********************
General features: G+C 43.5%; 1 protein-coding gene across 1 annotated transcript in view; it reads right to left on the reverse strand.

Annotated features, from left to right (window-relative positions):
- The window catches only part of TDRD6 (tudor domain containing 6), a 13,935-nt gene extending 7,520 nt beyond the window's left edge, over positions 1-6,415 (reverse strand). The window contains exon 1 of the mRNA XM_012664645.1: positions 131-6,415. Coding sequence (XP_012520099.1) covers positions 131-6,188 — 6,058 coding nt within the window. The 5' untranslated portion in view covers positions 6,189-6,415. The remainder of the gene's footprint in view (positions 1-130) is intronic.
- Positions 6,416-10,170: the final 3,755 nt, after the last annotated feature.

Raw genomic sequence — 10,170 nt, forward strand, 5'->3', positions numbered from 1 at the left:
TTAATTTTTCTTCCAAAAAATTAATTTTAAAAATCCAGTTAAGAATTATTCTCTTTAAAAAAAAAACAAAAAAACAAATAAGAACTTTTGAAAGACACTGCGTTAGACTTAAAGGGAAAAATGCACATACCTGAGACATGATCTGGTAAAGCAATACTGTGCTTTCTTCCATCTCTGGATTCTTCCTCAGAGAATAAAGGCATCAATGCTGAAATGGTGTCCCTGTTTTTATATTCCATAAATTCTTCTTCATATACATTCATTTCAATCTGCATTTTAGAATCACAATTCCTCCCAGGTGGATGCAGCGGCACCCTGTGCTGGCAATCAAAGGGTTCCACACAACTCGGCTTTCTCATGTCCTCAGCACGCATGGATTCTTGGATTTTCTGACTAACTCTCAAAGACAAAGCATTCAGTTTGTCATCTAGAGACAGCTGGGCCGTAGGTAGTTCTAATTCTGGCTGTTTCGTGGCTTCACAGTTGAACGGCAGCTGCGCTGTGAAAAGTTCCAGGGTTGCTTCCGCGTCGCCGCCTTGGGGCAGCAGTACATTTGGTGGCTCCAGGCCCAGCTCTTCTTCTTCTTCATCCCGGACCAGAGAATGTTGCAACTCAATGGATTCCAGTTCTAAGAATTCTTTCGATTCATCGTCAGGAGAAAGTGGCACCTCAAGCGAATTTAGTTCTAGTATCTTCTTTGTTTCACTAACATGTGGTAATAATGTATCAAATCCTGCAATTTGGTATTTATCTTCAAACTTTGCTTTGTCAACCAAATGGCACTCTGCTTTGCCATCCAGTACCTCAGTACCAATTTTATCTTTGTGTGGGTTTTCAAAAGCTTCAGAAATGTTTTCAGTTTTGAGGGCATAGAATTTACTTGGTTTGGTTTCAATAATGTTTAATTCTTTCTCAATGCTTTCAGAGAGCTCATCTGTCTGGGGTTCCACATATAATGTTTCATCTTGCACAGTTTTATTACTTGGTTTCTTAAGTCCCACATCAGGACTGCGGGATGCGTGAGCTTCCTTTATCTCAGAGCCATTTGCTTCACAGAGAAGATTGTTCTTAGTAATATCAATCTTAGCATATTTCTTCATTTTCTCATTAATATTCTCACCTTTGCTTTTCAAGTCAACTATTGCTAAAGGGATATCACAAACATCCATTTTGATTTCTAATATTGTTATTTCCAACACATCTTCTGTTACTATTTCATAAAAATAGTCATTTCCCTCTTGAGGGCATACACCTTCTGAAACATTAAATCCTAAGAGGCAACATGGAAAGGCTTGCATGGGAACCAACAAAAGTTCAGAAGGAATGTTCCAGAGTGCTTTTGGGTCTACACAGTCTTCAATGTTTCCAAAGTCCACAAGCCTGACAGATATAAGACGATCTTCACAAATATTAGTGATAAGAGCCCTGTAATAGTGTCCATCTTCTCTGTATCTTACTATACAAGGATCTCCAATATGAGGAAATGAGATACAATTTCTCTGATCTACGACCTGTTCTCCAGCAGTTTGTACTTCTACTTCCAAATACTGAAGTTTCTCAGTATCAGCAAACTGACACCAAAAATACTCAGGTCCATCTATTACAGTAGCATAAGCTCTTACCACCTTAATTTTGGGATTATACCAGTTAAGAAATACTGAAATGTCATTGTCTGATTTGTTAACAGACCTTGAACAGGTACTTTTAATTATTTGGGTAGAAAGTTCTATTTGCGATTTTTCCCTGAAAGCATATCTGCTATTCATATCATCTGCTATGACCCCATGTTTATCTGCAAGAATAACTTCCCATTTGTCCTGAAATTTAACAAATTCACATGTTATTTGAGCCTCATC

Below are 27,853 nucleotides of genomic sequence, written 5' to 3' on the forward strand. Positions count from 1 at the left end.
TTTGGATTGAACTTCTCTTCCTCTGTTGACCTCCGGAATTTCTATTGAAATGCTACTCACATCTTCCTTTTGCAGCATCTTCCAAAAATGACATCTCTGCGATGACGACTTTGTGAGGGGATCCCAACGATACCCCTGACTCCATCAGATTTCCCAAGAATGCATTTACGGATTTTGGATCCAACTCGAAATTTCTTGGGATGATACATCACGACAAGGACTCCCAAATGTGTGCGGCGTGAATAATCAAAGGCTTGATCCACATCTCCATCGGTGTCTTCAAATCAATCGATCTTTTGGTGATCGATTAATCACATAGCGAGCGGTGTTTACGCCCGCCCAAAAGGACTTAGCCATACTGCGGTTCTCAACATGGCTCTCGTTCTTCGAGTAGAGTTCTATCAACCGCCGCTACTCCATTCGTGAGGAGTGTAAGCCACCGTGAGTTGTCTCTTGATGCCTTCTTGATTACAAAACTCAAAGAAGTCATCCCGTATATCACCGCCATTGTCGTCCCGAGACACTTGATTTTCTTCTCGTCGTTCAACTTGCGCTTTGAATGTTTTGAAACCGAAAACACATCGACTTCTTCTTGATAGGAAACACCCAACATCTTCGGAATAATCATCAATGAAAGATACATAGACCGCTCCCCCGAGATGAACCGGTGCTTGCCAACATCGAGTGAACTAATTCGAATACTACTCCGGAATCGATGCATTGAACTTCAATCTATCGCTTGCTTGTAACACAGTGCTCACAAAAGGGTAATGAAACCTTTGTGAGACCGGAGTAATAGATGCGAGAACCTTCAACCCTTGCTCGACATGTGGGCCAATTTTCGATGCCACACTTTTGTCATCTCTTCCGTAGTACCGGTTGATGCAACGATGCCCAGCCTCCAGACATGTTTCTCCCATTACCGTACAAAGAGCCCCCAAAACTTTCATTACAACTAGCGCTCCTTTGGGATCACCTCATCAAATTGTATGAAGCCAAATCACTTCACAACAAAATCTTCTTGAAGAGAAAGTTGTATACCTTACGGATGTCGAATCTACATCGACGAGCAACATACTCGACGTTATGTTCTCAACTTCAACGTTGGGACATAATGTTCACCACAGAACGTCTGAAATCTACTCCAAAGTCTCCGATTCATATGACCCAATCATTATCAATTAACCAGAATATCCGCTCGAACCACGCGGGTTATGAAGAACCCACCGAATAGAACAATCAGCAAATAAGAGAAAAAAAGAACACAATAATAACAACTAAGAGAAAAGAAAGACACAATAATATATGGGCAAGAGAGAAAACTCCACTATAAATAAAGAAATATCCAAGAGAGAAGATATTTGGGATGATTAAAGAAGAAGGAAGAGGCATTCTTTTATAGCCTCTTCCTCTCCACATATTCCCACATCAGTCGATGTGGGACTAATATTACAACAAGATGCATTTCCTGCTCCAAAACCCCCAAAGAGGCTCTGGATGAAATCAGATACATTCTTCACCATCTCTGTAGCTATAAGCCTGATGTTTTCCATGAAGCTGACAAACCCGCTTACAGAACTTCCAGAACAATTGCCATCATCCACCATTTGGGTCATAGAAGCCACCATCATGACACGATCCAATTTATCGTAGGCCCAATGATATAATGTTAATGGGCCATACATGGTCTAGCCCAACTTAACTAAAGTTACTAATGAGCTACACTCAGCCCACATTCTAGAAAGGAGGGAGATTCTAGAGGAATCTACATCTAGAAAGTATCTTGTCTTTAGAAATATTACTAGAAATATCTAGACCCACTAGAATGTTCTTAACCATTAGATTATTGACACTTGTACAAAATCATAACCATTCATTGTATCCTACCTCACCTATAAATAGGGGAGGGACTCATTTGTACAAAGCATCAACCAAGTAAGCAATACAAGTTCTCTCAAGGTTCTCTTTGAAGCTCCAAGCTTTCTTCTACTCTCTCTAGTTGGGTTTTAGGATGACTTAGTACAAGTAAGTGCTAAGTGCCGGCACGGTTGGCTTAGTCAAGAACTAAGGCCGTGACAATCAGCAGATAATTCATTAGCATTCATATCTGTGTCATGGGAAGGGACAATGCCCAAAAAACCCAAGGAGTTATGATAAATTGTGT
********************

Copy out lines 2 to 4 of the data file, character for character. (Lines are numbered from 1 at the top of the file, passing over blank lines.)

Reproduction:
Annotated features, from left to right (window-relative positions):
- The window catches only part of TDRD6 (tudor domain containing 6), a 13,935-nt gene extending 7,520 nt beyond the window's left edge, over positions 1-6,415 (reverse strand). The window contains exon 1 of the mRNA XM_012664645.1: positions 131-6,415. Coding sequence (XP_012520099.1) covers positions 131-6,188 — 6,058 coding nt within the window. The 5' untranslated portion in view covers positions 6,189-6,415. The remainder of the gene's footprint in view (positions 1-130) is intronic.
- Positions 6,416-10,170: the final 3,755 nt, after the last annotated feature.